Summary: The Church has a leadership problem. It mirrors the world. Theologically, Christ is the Head. But not functionally. Until She gets back to organic Kingdom leadership principles, She will be largely ineffective in Her mission.
In the last post, we learned that current Christian preaching and practice focuses almost exclusively on the individual. But the gospel is more than that. It’s the creation of one new man. For the church to be effective, it must reverse the dominant cultural mindset and behave like one new man.
But if it’s going to do so, it must address and correct its problem with how it handles and executes leadership. Currently, it’s in a passionate love affair with the world’s top-down hierarchical leadership model that undermines everything the Church was created to be about. As Joseph Hellerman points out in When the Church Was a Family…
…the problem rests with both the number of leaders and the nature of leadership…the two principles God has given for leadership in His surrogate family are plurality leadership and servant leadership…these provide safeguards against functional, spiritual and relational disaster… (paraphrased)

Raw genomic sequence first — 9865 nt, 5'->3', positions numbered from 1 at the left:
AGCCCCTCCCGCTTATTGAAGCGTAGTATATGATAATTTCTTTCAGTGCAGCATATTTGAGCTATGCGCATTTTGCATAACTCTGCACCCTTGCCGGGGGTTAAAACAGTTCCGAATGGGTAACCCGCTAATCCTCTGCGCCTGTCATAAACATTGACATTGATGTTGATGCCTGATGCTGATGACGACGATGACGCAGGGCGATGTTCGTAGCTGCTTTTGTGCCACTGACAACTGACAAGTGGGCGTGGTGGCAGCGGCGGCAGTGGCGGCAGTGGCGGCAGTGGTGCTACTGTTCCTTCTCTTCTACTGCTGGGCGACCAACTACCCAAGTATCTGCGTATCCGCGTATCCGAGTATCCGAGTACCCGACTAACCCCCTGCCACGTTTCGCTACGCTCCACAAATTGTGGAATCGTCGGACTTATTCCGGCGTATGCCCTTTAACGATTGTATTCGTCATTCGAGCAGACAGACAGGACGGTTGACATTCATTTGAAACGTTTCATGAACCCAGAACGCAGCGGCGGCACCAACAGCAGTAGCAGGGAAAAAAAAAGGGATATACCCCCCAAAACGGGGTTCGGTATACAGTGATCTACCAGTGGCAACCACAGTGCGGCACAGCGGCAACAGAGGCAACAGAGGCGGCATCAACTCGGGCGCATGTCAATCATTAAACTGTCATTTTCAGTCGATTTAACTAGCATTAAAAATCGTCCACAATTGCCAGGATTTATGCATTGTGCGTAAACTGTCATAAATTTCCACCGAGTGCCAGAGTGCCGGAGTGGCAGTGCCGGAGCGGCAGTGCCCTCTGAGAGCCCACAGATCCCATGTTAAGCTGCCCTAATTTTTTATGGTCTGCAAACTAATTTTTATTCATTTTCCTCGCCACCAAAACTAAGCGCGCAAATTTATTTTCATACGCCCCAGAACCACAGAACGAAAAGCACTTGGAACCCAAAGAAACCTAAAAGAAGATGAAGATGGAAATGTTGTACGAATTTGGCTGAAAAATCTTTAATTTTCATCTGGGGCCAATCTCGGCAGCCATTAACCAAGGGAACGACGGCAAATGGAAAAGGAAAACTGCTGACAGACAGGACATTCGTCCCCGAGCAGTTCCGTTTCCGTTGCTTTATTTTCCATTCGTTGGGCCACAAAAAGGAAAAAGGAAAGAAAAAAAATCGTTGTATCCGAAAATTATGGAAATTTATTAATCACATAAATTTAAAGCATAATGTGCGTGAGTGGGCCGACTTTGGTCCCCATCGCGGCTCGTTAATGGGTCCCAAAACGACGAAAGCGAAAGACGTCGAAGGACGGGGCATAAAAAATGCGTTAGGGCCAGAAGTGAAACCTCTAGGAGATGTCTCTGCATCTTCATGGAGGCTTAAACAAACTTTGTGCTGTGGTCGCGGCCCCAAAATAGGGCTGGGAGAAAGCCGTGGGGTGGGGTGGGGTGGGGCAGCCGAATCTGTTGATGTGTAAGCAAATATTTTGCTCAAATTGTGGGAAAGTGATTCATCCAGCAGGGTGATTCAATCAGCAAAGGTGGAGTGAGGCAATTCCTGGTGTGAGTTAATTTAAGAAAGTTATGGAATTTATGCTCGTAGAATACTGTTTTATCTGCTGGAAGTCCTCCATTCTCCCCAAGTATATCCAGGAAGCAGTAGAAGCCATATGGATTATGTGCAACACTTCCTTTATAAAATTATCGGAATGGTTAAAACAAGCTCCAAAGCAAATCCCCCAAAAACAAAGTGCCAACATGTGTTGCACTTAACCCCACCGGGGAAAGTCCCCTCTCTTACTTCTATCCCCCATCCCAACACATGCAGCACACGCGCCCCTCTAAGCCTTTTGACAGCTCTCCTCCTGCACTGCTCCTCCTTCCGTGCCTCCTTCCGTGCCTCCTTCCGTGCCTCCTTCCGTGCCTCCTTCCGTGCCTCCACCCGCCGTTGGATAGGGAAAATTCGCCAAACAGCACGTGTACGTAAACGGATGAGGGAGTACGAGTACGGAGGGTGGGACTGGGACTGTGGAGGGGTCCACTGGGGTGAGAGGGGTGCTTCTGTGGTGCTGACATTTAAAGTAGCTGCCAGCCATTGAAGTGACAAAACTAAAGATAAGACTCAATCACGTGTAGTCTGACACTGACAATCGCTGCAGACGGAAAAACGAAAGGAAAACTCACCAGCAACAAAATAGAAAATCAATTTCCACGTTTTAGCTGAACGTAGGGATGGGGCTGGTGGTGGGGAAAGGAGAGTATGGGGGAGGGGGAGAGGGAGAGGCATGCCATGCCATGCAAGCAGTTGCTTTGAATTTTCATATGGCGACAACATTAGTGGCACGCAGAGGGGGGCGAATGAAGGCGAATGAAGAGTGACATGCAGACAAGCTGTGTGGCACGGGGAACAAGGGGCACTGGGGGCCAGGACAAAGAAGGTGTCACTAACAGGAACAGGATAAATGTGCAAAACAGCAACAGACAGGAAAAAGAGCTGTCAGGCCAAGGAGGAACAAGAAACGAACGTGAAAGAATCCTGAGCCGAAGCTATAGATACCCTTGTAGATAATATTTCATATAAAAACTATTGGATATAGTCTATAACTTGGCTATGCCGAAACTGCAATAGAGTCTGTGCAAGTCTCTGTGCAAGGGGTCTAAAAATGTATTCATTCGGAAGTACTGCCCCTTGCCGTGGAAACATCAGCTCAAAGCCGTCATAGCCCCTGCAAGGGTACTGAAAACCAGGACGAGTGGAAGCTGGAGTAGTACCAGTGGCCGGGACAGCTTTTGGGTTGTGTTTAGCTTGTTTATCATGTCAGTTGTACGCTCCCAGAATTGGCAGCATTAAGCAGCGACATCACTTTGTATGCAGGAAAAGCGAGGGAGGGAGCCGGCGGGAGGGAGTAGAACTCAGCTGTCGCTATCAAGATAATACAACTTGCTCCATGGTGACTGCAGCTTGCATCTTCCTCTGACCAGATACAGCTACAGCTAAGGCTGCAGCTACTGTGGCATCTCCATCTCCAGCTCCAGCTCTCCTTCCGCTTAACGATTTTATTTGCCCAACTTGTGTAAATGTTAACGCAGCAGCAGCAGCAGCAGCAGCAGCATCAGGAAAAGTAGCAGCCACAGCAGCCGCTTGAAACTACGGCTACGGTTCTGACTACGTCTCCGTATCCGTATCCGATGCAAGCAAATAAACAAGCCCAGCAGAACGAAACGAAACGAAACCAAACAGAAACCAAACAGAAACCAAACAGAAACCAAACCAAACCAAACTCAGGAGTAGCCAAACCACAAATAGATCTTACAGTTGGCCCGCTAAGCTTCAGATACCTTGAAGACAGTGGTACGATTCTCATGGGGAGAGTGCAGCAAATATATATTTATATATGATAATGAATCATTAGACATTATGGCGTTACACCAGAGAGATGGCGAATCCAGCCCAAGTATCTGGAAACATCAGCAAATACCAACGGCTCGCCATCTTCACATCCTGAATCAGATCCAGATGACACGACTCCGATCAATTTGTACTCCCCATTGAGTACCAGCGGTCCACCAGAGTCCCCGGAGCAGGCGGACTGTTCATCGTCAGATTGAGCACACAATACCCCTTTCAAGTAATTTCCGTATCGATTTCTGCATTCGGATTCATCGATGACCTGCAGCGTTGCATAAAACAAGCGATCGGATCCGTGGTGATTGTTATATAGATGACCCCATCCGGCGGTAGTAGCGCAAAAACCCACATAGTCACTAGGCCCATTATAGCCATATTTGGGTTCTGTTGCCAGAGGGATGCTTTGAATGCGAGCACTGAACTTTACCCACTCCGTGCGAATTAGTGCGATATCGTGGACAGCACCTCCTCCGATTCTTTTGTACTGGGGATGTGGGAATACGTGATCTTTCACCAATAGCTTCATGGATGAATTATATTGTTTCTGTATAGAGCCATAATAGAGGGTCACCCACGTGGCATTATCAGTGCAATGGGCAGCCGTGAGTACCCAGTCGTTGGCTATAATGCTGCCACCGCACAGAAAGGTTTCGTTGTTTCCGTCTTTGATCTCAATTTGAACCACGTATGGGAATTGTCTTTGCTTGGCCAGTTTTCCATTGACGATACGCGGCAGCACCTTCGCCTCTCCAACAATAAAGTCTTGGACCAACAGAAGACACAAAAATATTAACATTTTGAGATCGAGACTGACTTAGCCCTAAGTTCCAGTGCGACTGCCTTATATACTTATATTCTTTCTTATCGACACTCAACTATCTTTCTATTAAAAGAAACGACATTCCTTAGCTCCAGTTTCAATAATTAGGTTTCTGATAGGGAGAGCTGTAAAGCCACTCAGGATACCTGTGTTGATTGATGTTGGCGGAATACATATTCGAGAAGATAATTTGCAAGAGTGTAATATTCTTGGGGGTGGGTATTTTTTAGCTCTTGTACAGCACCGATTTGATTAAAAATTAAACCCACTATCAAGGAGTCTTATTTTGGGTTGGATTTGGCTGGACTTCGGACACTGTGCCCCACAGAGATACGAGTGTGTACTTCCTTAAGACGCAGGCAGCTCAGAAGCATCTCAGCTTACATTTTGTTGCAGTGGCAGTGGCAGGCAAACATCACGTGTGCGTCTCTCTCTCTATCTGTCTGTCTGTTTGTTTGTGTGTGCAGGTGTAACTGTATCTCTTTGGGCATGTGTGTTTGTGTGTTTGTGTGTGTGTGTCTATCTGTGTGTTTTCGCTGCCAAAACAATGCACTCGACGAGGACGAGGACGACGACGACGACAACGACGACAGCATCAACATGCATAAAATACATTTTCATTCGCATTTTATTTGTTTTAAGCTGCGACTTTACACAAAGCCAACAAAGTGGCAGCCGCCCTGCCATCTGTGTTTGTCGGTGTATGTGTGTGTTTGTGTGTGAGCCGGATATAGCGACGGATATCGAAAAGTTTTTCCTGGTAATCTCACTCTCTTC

There are no human heads
Christians concede that Christ is the Head of the Church, but only theoretically. He is also meant to be the Head practically or functionally. This means there’s no humans between us and Him on the authority ladder. What’s that you say? Weren’t there leaders in the early church? Aren’t there supposed to be pastors, elders, etc.? Why yes, but not in the way that you’ve become accustomed to where they’re stacked on top of each other in a hierarchical manner. That’s the world’s way of doing things, not the Kingdoms.
In a righteous Kingdom, there are no special classes of citizens. There’s the King and there are citizens. Every citizen has the same access and standing with the King as any other. A good King does not show favoritism, but makes Himself and His resources available to all. Christ is a good King.